Shearing a family affair

Age is no barrier for Tim Kennedy and Jim Gibson.

The two octogenarians were competing again at the 53rd Waimate Spring Shears on Saturday, taking part in the father and son event.

The for-fun category was introduced at the 50th edition of the shears in 2017, with teams made up of fathers and sons shearing one sheep each. Mr Kennedy and Mr Gibson had been involved each time.

Mr Gibson (81), who started shearing when he was 17, said it was good to get on the stage and shear alongside his son James.

He had been to every edition of the Waimate Shears, firstly as a competitor and later a judge.

Tim Kennedy shearing in the father and son event. PHOTOS: GUS PATTERSON
Tim Kennedy shearing in the father and son event. PHOTOS: GUS PATTERSON

He had little trouble shearing his sheep, as he still kept his hand in by shearing his own sheep on his property near Oamaru.

Mr Kennedy (80) had a little more trouble with his, but he put that down to being set up for failure by his son Archie.

"He pulled the sheep from underneath me, and then when he shore he used his good handpiece," Mr Kennedy said.

"Next year I’ll bring my own gear.

"If all the old hands come back I’ll be here next year."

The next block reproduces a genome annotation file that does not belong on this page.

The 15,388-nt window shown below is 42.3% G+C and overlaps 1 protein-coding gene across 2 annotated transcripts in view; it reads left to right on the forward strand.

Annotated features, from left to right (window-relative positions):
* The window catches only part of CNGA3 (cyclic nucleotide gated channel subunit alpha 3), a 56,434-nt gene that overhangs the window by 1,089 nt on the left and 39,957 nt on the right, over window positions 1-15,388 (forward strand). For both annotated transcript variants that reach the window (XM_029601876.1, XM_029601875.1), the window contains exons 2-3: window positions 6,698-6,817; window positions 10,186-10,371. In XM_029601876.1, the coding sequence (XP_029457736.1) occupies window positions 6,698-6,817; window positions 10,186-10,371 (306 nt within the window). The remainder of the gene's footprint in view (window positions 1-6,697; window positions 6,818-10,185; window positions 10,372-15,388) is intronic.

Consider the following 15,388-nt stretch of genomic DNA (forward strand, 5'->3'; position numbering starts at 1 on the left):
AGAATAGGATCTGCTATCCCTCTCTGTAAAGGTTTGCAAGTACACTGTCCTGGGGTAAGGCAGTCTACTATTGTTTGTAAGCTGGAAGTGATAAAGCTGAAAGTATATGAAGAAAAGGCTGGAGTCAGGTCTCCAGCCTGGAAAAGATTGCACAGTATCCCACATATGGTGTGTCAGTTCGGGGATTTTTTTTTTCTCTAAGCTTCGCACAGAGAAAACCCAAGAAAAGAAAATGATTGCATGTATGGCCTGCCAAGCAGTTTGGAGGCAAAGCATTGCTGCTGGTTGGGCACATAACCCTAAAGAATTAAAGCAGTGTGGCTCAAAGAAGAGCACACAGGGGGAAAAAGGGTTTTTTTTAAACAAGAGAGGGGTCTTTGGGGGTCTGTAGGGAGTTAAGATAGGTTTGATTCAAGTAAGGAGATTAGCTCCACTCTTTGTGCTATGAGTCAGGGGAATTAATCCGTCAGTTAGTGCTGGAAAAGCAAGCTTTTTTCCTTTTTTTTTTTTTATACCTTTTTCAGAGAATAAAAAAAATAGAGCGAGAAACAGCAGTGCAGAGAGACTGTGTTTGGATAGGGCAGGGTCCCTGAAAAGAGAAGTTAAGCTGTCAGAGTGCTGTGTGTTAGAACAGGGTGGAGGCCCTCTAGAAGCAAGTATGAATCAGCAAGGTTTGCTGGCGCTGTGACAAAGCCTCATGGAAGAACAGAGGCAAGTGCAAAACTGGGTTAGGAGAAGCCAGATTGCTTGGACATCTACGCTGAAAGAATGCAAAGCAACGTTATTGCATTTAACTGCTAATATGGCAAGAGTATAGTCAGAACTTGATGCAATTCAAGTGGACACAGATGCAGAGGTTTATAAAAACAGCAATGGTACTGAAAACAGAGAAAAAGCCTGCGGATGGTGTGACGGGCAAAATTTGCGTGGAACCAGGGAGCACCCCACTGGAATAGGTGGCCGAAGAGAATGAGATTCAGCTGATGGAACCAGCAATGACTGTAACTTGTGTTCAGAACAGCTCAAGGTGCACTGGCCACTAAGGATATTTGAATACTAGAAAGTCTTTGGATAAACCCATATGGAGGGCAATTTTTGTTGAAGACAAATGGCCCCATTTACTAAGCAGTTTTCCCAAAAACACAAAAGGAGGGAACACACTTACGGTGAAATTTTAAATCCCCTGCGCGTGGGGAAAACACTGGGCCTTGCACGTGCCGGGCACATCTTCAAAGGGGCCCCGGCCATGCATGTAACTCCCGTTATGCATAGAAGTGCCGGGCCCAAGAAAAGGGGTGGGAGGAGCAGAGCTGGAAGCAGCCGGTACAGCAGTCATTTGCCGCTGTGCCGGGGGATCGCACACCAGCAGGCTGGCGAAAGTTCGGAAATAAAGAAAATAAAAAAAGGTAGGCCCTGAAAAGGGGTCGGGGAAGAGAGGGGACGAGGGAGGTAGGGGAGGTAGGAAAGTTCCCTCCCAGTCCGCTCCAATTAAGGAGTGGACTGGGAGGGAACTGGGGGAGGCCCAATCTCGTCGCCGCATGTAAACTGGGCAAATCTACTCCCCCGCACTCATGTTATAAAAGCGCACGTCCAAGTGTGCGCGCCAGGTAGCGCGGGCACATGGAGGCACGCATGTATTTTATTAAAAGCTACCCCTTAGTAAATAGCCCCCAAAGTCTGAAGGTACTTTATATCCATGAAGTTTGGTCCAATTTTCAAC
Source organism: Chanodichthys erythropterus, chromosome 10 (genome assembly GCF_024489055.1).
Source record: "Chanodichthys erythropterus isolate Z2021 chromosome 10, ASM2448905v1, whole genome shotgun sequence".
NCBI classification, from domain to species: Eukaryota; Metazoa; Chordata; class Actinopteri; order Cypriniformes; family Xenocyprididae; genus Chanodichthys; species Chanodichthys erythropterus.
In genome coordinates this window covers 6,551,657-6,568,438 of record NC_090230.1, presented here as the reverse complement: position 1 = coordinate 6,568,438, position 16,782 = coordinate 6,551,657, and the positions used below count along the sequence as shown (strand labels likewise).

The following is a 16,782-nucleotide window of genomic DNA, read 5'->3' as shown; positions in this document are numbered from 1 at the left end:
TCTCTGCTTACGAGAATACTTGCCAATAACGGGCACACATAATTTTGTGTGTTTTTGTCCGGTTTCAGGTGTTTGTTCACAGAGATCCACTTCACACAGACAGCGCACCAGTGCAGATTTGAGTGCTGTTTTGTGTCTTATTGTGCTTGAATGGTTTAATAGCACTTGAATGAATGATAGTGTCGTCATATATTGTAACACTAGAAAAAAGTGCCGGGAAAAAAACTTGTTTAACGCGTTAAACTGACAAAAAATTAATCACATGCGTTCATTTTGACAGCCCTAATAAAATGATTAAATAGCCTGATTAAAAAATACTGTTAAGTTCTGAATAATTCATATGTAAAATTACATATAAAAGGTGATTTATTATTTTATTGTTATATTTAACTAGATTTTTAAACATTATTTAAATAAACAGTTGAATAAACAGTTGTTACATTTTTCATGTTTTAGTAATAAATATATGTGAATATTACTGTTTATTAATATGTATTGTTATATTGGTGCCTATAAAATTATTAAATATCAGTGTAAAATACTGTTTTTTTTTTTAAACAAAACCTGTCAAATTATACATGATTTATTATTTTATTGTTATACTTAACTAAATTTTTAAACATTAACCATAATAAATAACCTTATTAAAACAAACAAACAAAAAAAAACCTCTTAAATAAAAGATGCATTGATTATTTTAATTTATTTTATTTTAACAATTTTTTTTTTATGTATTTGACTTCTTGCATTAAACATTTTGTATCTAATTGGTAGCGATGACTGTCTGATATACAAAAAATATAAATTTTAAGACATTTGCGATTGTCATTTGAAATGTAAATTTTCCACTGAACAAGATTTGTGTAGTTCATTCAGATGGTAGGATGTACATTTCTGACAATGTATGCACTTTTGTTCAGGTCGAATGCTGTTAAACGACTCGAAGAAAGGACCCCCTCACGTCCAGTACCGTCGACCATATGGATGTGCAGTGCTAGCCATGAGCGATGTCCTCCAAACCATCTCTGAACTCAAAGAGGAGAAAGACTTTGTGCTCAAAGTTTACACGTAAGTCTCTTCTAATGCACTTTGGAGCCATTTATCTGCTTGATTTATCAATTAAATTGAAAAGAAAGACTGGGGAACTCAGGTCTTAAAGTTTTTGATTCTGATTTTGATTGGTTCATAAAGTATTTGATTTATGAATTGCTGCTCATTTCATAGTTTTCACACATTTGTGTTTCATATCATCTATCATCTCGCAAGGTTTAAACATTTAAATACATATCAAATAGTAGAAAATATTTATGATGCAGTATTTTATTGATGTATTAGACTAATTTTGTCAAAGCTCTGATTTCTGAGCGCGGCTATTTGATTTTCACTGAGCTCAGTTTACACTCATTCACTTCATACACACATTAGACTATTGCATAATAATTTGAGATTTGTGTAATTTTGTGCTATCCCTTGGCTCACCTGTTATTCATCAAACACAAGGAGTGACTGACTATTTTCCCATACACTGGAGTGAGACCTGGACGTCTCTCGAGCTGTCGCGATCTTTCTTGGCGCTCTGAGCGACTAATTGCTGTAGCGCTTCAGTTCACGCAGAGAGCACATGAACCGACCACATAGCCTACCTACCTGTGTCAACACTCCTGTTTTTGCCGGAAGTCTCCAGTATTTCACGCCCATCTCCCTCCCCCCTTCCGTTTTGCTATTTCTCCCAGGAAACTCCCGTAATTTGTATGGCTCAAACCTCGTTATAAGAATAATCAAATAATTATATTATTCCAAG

Another veteran, Tony Dobbs, of Fairlie, won the open blades title, his 100th blade shearing title.

He had first competed in the Waimate Spring Shears in 1979.

The main title was one by John Kirkpatrick, while Troy Pyper won the winter comb title which was held in Waimate for the first time this year.

Waimate Spring Shears president Warren White said a lot of other shows had been cancelled due to Covid-19, so a good crowd had enjoyed the chance for a day out.

The open event had attracted more than 40 entries, he said.

Jim Gibson takes off the top knot.
Jim Gibson takes off the top knot.

"It’s back to what it was in the [1980s], in the heyday," Mr White said.


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